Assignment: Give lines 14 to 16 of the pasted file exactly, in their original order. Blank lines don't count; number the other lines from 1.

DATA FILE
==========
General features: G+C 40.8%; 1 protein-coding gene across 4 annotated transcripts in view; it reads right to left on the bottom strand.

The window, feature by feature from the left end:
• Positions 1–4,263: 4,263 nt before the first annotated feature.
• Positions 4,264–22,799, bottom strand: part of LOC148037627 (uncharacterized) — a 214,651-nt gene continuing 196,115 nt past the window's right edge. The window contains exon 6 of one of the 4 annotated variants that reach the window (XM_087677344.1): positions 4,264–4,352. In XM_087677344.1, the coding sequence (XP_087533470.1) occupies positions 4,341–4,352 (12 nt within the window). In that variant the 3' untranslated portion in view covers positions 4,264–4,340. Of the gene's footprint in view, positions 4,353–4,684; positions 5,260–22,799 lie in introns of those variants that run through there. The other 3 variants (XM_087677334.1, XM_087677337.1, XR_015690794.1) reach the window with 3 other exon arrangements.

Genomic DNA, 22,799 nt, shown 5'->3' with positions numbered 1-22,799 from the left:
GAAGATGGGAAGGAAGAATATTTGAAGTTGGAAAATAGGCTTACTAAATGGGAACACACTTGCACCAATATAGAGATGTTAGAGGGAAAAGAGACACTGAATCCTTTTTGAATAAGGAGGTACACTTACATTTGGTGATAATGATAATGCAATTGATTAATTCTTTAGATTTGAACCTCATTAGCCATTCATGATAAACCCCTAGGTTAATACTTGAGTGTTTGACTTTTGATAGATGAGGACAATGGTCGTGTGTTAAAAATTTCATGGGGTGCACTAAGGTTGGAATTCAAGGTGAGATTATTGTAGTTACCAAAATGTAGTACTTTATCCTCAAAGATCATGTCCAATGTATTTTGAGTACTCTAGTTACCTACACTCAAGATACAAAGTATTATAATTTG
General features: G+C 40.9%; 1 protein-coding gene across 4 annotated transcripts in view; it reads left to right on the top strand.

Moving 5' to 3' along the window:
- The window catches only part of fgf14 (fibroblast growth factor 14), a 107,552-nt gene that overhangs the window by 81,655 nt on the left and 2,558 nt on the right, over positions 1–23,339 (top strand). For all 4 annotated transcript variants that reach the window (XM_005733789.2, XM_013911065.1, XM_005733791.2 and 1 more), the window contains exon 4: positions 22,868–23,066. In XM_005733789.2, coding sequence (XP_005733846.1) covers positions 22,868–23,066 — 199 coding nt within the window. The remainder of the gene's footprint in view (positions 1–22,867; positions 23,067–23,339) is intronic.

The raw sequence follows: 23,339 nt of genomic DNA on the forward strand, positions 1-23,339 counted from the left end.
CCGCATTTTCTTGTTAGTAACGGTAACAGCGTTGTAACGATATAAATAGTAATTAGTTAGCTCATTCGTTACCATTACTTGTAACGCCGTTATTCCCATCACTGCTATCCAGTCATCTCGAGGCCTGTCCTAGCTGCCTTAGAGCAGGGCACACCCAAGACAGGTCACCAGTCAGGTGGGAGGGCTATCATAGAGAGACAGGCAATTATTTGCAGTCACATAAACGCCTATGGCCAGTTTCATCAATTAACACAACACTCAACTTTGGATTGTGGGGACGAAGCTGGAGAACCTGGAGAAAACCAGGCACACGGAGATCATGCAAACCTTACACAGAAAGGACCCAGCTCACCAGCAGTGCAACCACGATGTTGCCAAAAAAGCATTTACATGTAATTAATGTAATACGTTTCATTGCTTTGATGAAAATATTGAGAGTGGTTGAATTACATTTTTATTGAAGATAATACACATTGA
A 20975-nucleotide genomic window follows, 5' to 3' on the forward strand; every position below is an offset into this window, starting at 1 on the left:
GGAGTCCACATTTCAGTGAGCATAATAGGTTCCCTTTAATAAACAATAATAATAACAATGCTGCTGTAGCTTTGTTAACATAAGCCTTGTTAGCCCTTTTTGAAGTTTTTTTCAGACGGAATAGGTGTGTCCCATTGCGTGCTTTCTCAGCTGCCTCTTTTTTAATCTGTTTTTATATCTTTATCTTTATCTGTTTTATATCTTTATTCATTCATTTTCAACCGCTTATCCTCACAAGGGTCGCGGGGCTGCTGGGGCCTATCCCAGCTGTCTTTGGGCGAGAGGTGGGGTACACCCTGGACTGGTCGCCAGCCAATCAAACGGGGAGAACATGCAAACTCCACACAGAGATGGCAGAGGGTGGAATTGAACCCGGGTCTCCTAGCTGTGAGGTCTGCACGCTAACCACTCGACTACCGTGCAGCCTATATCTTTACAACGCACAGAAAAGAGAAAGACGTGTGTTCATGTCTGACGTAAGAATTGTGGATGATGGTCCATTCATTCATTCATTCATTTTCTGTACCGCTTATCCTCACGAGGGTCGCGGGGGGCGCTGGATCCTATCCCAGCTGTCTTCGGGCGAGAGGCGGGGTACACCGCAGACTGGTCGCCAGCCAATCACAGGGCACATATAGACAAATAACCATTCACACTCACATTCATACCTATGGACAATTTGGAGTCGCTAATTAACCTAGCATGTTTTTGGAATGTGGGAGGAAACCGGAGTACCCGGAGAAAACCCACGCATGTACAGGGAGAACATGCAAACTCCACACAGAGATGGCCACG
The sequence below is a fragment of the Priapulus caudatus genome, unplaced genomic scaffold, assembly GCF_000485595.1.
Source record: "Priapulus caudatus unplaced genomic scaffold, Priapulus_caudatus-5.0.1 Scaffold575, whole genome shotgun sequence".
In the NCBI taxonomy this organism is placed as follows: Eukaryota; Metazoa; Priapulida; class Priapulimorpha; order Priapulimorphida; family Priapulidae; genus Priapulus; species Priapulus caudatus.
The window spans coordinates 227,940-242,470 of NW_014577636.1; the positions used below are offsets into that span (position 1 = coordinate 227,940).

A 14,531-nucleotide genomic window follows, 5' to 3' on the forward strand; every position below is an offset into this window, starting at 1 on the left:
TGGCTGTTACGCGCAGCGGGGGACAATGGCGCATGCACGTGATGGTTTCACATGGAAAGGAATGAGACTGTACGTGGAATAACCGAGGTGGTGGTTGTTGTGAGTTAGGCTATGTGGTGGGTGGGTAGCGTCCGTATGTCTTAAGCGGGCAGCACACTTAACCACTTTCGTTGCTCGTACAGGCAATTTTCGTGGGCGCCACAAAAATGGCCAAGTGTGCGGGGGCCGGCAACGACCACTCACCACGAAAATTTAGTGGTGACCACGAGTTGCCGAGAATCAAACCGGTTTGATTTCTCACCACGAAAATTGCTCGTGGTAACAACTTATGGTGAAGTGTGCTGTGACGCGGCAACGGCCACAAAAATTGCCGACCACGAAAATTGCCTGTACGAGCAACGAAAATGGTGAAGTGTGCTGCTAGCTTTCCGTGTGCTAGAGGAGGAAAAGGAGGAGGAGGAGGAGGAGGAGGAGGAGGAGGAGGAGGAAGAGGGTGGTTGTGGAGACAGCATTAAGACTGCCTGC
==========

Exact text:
The sequence below is a fragment of the Priapulus caudatus genome, unplaced genomic scaffold, assembly GCF_000485595.1.
Source record: "Priapulus caudatus unplaced genomic scaffold, Priapulus_caudatus-5.0.1 Scaffold575, whole genome shotgun sequence".
In the NCBI taxonomy this organism is placed as follows: Eukaryota; Metazoa; Priapulida; class Priapulimorpha; order Priapulimorphida; family Priapulidae; genus Priapulus; species Priapulus caudatus.